[I used to think I could put up with men more easily than women, but now they're starting to get on my nerves. Women, as unpleasant as they can be, are much more individual and less vain. Besides, with them (leaving aside some exceptions) you don't end up in the embarrassing situation where they suddenly start unbuttoning your blouse in the middle of a conversation. I particularly appreciate this last quality in women.]
       She makes an effort to maintain some independence and sense of self -- continuing to work is important to her, for example -- but struggles also with this.
       Annette is marked by her upbringing, having never known her mother and with her father an absent figure as well. She was raised by an aunt who tried very hard to shape the young girl -- but was also undermined in this by her brother, Annette's Uncle Eugen, who helped ensure she remained a 'completely normal and extremely troublesome child'. Uncle Eugen also continues to be a presence in her life, a non-judgmental anchor; she does not go out of her way to lean on him, but he certainly provides a hold that is welcome.
       Annette often describes her vivid dreams -- and one of the central episodes of the novel is the long dream she relates that also features the 'jib door' of the title. (They should still have gone with another title for the translation .....)
       Focused so intensely on her self, Annette also frequently addresses her state of mind as well as her physical state -- quite dispassionately, and without feeling sorry for herself. A book-person, she not only constantly engages with literature (as part of her job, for one), but also sees through a literary lens, including through her diary-writing, as well as suggested by observations such as:
Ein Romanautor sollte nichts anderes sein als ein Zuschauer, der den Menschen und Vorgängen in seinem Buch Zeit läßt, sich behutsam zu entwickeln.

[A novelist should be nothing more than a spectator who gives the people and events in his book time to develop carefully.]
       Certainly, her author -- Haushofer -- seems to be trying to put that into practice in this novel. Tellingly then, also, a major shift comes late in the novel as Annette decides she will stop writing in her diary -- and destroy it. Her uncle approves, his feeling being that: 'One shouldn't preserve diaries; it's enough that one writes them'.
       Practically the only person Annette goes into fuller detail about, other than her uncle, is her one real friend -- the woman she gives her apartment to when she moves out, for example, and someone who only gives as presents things that she herself likes, even if the recipient doesn't care for them (like the sweets she often brings Annette, even though Annette doesn't particularly like sweets) -- a woman called 'Meta' (which presumably didn't seem as on the nose when the novel came out in 1957 than it does now), Meanwhile, Gregor becomes more of a presence through his absence, as he takes to spending evenings away, Annette certain that he is having affairs (and relatively resigned about that).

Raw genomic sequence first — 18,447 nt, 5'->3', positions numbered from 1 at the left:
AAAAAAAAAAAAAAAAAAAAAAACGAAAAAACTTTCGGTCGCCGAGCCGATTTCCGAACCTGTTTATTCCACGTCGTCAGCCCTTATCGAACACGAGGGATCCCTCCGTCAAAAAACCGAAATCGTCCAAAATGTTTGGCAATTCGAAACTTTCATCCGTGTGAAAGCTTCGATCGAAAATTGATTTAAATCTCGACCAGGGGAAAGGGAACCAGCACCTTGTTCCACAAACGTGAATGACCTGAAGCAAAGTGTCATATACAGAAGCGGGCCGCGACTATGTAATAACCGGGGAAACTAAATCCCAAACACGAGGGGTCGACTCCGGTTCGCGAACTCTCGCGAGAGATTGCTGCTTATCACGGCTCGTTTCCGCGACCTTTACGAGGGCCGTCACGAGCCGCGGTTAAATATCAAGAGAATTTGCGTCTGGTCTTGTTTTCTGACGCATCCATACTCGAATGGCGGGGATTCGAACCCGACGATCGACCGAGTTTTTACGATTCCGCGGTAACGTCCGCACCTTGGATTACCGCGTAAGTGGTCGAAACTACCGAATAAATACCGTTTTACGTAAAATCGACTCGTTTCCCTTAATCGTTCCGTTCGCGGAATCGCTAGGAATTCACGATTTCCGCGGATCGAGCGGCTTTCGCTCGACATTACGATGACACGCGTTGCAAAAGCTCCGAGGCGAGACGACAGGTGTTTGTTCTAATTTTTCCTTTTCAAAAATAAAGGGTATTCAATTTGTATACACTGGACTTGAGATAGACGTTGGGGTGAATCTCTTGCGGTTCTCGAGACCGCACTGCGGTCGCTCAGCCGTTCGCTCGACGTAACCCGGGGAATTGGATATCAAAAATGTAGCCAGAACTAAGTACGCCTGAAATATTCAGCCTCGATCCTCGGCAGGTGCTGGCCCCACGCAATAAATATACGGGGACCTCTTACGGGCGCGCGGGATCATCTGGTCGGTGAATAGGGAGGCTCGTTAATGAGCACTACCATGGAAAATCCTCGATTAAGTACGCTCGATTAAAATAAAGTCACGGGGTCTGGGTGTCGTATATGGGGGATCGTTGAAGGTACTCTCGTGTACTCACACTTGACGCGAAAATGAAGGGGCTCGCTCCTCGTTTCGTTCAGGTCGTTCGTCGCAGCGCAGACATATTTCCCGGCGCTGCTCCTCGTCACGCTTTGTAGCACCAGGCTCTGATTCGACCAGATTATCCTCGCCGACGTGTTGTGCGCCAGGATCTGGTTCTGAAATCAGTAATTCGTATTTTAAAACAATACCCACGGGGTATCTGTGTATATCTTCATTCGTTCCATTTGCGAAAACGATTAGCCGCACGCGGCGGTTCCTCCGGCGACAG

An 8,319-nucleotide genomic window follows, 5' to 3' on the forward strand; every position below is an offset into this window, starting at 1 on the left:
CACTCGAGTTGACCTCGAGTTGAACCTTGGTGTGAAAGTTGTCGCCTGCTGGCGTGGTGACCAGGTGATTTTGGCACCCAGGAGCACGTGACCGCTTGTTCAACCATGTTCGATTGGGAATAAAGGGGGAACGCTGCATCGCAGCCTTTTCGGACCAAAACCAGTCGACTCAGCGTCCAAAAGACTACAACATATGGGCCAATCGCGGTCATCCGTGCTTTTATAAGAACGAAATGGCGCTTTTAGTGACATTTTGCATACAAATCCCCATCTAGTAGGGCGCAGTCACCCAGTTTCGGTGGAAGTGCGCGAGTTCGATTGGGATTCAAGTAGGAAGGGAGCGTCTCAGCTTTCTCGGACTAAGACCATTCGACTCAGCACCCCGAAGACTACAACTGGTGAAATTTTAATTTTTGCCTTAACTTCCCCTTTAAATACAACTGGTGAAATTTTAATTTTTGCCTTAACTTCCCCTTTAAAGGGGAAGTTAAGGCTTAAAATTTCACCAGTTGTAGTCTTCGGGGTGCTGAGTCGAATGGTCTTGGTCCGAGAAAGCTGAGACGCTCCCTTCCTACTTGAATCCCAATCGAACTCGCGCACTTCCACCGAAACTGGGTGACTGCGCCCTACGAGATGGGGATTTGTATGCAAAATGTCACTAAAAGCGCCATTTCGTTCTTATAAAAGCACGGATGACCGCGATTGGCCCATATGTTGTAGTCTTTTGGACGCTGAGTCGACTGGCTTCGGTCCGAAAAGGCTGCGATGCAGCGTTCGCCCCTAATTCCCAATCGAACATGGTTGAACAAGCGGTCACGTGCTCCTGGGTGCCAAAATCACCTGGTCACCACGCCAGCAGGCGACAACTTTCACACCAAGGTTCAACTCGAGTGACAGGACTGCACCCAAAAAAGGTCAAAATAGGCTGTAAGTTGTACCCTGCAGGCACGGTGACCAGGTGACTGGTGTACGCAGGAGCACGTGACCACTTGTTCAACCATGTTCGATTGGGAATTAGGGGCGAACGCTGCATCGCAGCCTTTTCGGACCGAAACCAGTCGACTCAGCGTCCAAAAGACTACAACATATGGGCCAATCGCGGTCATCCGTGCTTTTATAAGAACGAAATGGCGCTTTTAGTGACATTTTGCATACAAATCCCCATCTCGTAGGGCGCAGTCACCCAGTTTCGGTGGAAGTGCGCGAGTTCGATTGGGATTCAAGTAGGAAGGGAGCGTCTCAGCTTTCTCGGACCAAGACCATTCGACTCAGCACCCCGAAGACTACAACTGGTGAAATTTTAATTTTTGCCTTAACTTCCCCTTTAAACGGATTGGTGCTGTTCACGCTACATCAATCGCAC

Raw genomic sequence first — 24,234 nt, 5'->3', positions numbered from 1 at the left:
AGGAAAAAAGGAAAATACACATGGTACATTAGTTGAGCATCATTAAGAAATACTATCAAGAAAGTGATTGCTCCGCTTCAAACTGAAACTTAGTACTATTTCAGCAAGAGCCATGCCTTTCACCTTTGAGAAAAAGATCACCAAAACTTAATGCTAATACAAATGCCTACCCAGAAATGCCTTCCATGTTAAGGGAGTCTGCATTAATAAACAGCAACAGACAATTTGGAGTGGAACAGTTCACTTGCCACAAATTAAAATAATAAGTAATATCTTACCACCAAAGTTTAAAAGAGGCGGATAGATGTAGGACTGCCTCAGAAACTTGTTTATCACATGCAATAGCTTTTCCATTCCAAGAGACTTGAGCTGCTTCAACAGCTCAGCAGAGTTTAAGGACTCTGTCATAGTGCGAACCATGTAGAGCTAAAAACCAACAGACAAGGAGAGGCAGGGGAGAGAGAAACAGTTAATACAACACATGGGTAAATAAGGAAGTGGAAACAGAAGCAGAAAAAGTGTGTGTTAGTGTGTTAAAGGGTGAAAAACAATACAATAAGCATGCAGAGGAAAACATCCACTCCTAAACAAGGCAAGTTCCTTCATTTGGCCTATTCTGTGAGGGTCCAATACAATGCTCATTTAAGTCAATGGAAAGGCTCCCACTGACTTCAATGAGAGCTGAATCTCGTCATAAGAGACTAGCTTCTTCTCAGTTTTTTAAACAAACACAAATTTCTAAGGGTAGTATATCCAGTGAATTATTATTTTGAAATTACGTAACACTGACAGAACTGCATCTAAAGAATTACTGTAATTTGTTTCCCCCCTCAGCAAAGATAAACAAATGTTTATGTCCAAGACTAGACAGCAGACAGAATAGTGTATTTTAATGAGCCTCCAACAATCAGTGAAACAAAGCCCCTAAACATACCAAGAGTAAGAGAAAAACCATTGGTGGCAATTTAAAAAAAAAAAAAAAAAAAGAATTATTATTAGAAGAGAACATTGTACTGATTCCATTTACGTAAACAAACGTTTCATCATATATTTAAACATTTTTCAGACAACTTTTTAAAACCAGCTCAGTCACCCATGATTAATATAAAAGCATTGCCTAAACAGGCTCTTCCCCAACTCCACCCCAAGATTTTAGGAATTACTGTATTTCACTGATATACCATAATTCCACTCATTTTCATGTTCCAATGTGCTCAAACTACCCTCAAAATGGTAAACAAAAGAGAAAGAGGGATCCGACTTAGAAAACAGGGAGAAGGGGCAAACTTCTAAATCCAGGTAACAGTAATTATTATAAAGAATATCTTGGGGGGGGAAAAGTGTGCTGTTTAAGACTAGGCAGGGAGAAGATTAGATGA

Already early on, Annette mentions:
Da Lesen mein Beruf ist, ergreift mich nur noch selten ein Buch. Adrienne Mesurat, eines dieser wenigen Bücher.

[Since reading is my job, it's only rarely that a book still seizes hold of me. Adrienne Mesurat, one of those few books.]
       Building on this, she states that a writer:
muß wissen, daß das Schicksal eines Menschen sich aus Kindheitserlebnissen und Charakteranlagen entwickelt.

[must know that a person's destiny evolves out of childhood experiences and character traits.]
       Annette certainly feels hers has, and there's a sense of her being unable to escape or alter it; the great surprise to her is the deep (and physical) passion she feels for Gregor, which then shapes some of the direction her fate takes.
       This is a fine life-study, and Annette a strong -- and strongly drawn -- character. Haushofer is a talented writer, and shows a deft touch in the shaping and presentation of her story, leaving much seemingly left unsaid and not shown -- there are barely any sorts of exchanges with Gregor, for example -- yet still conveying all that is essential. There's a grimness to the tale -- a reflection of the times, too -- but The Jib Door is a strong piece of work.

- M.A.Orthofer, 26 November 2023

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The Jib Door: Reviews: Marlen Haushofer: Other books by Marlen Haushofer under review: Other books of interest under review:
  • See Index of German literature

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About the Author:

       Austrian author Marlen Haushofer lived 1920 to 1970.

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© 2023 the complete review